Teach your children to abhor stimulants. Do not place luxurious dishes before the children,—spiced foods, rich gravies, cakes, and pastries. This highly seasoned food irritates the stomach, and causes a craving for still stronger stimulants. Furthermore, children are allowed to eat between meals; and by the time they are twelve or fourteen years of age, they are often confirmed dyspeptics.
Under the irritating influence of fiery spices, as well as under that of strong drinks, the stomach becomes of a fiery red color. With the stomach in such a state, there is a craving for something more to meet the demands of the appetite, something stronger, and still stronger. Next you find your sons out on the street learning to smoke. It is a grievous lesson; it makes them deathly sick. Yet they press the matter through with a perseverance that would be praiseworthy in a better cause.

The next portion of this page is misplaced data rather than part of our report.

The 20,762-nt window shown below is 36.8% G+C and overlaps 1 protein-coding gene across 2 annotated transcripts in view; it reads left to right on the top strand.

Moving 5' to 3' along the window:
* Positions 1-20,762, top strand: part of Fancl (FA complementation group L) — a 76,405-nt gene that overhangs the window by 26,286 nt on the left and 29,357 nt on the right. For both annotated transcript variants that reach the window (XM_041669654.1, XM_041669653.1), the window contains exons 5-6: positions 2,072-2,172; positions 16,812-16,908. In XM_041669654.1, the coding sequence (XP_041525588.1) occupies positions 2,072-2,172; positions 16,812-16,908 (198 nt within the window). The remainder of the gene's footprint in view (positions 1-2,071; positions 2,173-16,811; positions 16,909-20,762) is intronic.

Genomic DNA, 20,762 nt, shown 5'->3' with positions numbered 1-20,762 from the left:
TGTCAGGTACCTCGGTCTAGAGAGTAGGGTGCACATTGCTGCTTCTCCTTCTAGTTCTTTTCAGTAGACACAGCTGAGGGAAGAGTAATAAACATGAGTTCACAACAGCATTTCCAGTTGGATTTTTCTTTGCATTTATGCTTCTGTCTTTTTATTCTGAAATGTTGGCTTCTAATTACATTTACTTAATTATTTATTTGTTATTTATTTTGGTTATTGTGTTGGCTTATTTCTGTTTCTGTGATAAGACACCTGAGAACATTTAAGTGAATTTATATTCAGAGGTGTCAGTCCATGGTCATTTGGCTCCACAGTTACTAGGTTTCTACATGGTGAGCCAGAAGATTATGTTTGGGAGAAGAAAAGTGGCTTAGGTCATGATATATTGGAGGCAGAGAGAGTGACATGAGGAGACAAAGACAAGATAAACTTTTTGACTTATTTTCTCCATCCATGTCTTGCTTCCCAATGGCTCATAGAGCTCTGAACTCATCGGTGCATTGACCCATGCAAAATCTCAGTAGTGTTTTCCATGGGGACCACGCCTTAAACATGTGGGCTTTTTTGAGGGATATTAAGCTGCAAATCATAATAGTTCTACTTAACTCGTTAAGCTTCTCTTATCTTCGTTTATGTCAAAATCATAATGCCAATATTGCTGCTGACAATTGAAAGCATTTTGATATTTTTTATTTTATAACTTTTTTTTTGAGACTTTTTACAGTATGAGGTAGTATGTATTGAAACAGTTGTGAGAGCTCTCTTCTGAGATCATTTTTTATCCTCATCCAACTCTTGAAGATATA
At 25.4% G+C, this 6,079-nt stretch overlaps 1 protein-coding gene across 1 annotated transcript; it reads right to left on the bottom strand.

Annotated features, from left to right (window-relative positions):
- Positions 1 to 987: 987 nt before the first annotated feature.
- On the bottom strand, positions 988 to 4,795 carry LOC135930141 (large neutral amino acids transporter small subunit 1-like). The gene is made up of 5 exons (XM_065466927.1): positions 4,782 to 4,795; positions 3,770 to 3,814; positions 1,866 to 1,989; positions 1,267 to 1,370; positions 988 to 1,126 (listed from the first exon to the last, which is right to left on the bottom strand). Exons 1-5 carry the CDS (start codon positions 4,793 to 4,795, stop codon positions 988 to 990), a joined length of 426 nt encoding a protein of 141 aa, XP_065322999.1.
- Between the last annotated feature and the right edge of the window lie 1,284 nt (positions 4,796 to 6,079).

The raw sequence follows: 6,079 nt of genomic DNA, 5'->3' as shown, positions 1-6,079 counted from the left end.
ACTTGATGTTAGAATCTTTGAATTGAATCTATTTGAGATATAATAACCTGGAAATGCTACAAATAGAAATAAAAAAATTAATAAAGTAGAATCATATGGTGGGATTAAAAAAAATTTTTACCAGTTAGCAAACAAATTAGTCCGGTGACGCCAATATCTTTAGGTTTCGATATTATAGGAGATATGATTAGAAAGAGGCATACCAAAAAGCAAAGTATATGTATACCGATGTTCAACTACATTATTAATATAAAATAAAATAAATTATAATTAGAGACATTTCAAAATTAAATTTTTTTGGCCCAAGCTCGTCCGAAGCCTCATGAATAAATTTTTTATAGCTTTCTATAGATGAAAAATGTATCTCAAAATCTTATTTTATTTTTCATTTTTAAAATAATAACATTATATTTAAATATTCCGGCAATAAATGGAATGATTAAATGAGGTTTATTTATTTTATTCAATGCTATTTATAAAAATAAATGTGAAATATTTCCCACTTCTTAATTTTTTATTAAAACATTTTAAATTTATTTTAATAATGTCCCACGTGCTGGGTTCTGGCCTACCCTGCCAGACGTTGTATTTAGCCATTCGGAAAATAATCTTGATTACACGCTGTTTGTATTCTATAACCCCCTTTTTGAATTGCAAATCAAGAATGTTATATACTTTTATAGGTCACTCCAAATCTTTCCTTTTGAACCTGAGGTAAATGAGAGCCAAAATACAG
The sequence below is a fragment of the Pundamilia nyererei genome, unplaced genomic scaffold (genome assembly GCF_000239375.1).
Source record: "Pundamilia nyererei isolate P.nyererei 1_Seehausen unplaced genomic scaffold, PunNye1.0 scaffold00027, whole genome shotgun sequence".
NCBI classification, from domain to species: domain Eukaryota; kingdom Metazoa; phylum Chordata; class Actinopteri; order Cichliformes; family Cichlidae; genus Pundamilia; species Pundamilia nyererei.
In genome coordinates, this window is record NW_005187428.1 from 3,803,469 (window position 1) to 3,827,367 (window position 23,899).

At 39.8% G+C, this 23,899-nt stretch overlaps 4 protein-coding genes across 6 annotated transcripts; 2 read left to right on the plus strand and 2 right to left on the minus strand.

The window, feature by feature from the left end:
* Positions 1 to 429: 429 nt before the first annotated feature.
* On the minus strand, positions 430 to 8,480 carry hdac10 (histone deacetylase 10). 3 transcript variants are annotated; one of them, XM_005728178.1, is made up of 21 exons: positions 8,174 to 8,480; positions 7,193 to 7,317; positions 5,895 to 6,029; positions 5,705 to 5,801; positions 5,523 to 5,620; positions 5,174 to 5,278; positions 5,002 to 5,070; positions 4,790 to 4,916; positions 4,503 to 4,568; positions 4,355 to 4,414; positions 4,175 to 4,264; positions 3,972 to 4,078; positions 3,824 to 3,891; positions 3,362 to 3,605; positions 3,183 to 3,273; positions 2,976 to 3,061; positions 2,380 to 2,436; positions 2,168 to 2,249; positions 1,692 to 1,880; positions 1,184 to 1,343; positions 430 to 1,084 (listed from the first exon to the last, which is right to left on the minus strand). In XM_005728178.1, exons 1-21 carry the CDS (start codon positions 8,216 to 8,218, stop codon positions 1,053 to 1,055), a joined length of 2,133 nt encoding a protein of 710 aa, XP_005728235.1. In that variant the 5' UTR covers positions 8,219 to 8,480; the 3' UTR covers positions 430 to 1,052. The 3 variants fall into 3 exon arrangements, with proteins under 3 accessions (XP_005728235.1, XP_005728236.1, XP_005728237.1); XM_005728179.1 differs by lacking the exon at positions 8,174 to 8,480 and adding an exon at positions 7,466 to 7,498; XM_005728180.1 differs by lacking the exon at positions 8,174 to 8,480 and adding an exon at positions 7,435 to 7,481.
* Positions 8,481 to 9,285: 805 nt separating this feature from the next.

Tobacco weakens the brain, and paralyzes its fine sensibilities. Its use excites a thirst for drink, and in very many cases, lays the foundation for the liquor habit. Its use is an inconvenient, expensive, unclean habit. The teachings of Christ, pointing to purity, self-denial, and temperance, all rebuke this defiling practice. When we think of the long fast that Jesus endured in the wilderness of temptation in order to break the power of appetite over man, we marvel that those who profess to be His followers can indulge in this habit. Is it for the glory of God for men to enfeeble the physical powers, confuse the brain, and yield the will to this narcotic poison? What right have they to mar the image of God?